REO’s or Bank Owned Properties are in abundance in Los Angeles and for that matter all over the nation right now, however is it really such a good idea to purchase a bank owned property?

They usually have very attractive price tags but buyer beware once you decide you want to put an offer in on that property the banks are playing hardball in their contracts.

Here are a few of the issues you may run into when purchasing a REO:

1. Buyer receives a lengthy complicated addendum of usually 8-30 pages that are often in contradiction to the offer.

2. Terms are often changed.

    a. Contingency periods are often reduced.
    b. Contingency removal is passive rather than active. Which means once you pass the contingency period timeframe you’re 3% deposit could be at risk.
   c. Change of some costs- transfer taxes.
   d. May need to be reviewed by your attorney.
   e. You may end up being responsible for the costs of retrofitting, which traditionally the seller pays for, even if the contract says otherwise.

3. There are Fewer Disclosures Required.

   a. Since the seller, the bank, never lived in the property, there are a number of disclosures not required. In a standard sale and short sale the sellers have to provide the buyers with a lot of disclosures providing details about the past and current condition of the home and any work/renovations they may have done.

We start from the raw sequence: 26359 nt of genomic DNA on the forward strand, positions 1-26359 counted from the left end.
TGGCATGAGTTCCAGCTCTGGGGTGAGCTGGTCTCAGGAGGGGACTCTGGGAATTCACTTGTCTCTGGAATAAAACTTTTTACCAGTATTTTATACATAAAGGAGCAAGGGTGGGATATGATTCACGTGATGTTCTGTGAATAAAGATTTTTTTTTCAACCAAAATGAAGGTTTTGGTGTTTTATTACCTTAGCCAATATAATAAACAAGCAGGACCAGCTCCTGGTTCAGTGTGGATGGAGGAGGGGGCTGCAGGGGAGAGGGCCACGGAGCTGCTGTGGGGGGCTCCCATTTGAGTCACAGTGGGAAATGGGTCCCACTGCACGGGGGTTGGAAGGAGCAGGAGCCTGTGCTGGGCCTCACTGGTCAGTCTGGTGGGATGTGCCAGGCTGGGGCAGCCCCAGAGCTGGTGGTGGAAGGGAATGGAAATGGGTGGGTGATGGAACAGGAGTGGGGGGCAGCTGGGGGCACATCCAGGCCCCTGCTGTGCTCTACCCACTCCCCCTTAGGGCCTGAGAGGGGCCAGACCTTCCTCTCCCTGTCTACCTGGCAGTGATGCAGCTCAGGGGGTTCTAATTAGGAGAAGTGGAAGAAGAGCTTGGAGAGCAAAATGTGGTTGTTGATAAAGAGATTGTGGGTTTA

b. This puts more responsibility on the buyer for inspecting. Which you should do regardless, however it’s much more reassuring seeing all the details about the condition and or defects that the seller discloses as well.

4. It’s usually priced lower making it a good deal which generally attracts multiple offers driving the price up. On top of that you’ll most likely be competing with investors who are paying all cash which is hard to compete against if you have to get a loan for the purchase.

5. The listing agent and the bank often are non-responsive. Questions and documents take time and you will need to have patience.

6. For every day past the loan contingency time period agreed upon in the offer or counters they often will charge a per diem, which can get quite expensive.

7. They are usually sold “as is” without repairs or credits being made for problems that are found, and will often not pay for termite repairs or if they do agree it’s just a small portion.

The long and the short of it is if you cannot accept the conditions of an REO transaction- RUN, don’t walk away from them!

All my best,

Amanda Contreras
Realtor, SFR
Keller Williams Realty
c. 310.694.4819
e. thecontrerasgroup@gmail.com
w. thecontrerasgroup.com
DRE# 01739095

 

 

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